To influence commodity market actors, it is necessary to identify which companies or entities are handling the commodities from specific territories with supply chain information. How do actors perform in the supply chain? Which companies are exposed to risk?
Agricultural supply chains generally involve a myriad of actors at both ends of the chains, i.e. producers and consumers. In the middle, though, far fewer actors handle, transport, process and export the commodities. In Côte d’Ivoire for instance, just five corporations export about half of the country’s cocoa produced by almost a million of smallholder farmers, through a few thousands of intermediaries, local traders and cooperatives.
Starting with the middle segment of supply chains
Tracking the middle segment of supply chains is an excellent starting point for supply-chain transparency. Tracing commodities from their point of export up to their first point of aggregation (mills, silos, cooperatives, etc.) enables linking supply chain actors to the subnational jurisdictions where commodity deforestation is monitored.
The middle portions of these internationally-traded commodity supply chains are generally regulated and monitored, if only for fiscal purposes, even if this information is rarely made available to the public.
That data is generally spread across different and disconnected reporting channels – for instance, the ownership of industrial assets might be reported to the fiscal administration, the monthly volumes of production per asset are reported to the Ministry of Agriculture, per-shipment export data is with the customs administration, etc.
- Best situation. In some cases, a national institution centralises all the data, facilitating supply chain governance. This is notably the case for organisations in charge of coordinating or monitoring the implementation of national certification schemes (e.g. the Malaysian Palm Oil Certification Council)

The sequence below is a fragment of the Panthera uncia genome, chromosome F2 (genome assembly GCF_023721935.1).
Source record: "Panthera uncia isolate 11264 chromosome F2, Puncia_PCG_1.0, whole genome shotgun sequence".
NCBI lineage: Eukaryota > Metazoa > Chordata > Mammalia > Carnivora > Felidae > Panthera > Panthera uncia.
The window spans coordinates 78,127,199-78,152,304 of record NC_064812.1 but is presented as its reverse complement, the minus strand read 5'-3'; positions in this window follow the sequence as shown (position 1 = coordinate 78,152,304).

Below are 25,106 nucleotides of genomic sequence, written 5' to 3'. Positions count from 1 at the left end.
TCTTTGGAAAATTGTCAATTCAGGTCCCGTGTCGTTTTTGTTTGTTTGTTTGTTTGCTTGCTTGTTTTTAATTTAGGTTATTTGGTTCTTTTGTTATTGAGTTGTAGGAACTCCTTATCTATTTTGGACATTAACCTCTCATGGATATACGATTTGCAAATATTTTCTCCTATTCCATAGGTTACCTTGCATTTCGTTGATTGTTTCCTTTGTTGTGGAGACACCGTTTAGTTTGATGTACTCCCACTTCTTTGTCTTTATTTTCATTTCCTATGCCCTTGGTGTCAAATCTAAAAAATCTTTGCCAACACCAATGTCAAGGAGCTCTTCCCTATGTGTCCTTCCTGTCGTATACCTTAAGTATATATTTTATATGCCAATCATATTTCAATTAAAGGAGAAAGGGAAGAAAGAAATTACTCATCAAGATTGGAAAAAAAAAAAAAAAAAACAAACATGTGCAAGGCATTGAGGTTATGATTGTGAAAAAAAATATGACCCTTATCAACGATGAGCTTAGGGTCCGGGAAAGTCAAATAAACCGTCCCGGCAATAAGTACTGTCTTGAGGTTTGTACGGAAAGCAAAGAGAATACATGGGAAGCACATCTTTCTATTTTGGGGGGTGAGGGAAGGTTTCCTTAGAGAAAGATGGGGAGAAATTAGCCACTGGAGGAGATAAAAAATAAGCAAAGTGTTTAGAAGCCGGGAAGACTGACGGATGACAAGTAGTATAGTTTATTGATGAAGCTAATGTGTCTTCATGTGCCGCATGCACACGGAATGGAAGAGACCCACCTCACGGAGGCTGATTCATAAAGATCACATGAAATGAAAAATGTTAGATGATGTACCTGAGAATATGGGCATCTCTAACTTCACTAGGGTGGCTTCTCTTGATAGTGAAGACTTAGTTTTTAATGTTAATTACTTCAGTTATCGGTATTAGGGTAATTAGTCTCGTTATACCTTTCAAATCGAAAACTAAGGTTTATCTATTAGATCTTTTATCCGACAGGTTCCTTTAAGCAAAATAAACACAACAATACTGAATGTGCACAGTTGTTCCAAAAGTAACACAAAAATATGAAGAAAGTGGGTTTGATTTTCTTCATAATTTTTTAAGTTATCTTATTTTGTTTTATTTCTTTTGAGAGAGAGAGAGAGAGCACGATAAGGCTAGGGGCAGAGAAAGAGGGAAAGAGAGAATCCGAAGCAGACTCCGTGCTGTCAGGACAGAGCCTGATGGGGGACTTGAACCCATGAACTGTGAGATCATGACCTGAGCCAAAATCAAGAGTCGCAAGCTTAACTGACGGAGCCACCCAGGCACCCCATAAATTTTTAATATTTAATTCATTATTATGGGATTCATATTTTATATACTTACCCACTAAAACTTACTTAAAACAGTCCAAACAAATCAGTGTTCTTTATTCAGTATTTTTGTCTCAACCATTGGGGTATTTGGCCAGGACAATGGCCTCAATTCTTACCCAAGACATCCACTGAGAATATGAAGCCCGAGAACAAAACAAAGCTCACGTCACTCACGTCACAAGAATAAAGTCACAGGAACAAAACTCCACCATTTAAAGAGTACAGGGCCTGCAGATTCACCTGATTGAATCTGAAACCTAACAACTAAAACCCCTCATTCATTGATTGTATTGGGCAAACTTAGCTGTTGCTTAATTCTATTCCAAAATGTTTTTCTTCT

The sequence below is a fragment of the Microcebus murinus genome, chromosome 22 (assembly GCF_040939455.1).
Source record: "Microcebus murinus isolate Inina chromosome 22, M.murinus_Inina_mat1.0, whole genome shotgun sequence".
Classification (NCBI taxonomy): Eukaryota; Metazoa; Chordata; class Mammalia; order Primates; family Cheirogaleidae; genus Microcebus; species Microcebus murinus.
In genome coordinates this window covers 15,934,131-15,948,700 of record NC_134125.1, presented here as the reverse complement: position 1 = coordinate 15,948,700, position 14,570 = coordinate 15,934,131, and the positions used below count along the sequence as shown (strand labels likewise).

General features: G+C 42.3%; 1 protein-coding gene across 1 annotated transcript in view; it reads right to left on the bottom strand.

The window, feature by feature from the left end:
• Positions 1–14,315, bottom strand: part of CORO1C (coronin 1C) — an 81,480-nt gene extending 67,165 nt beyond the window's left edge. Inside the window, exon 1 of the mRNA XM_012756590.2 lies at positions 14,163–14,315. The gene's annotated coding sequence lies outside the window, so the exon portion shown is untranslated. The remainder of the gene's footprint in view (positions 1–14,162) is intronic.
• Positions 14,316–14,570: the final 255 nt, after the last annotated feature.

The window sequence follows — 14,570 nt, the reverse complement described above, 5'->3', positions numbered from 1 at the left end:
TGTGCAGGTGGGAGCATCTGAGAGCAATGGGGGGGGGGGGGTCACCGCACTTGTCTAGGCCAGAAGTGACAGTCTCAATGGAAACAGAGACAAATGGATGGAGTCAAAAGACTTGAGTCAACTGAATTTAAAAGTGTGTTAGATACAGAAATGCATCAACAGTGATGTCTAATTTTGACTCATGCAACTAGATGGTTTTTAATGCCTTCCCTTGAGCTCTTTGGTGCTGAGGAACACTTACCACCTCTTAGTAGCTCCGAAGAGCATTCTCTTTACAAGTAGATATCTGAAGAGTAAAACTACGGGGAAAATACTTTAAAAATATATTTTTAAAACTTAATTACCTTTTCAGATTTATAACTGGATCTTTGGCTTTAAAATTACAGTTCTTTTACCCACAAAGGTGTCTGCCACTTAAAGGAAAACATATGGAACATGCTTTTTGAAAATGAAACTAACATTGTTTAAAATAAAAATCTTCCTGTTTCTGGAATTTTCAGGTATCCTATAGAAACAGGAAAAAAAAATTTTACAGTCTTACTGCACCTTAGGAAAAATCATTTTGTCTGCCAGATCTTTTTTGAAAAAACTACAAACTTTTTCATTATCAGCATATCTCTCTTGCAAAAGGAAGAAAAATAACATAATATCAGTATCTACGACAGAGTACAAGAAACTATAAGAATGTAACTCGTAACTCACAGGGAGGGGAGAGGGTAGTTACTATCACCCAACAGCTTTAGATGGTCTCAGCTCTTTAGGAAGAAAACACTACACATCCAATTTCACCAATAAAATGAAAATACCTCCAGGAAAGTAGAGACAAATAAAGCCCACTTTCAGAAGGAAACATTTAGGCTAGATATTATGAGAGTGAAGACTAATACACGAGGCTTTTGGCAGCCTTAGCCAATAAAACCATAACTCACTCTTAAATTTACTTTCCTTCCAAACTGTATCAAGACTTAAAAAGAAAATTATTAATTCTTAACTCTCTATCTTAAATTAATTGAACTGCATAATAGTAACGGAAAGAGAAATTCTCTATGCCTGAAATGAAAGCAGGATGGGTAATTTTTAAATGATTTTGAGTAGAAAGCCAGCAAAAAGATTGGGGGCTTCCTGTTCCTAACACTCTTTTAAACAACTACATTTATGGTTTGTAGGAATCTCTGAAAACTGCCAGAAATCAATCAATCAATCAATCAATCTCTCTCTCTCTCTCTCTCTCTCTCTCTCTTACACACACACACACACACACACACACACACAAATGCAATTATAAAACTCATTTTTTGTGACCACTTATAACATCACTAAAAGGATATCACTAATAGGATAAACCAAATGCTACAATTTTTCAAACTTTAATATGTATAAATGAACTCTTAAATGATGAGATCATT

- Second-best situation. Relevant data to track supply chain connections is scattered across different administrations, and some of it may even only be held by private actors. For this type of situation, the methods used by the Trase initiative provide a solution adaptable to each context. Learn more about the method.
Step 4 milestones
- Database with best available traceability information to first-level supply chain assets or aggregators (cooperatives, mills, silos, etc.).
- In the absence of farm-level data, a stakeholder committee decision on a calculation method to allocate supply chain volumes per asset/aggregator to each subnational jurisdiction.
Tracking the middle segment of supply chains as starting point for supply-chain transparency. Source: EFI
Towards farm-level data in high-risk places
Regarding the upstream portion of the supply chains, the availability of farm-level sourcing information heavily depends on the supply chain and country. Numerous traceability efforts have been made by agribusinesses to trace sourcing back to individual farms. This more detailed traceability, from public and private endeavours, and its possible disclosure, can be the focus in high-risk places.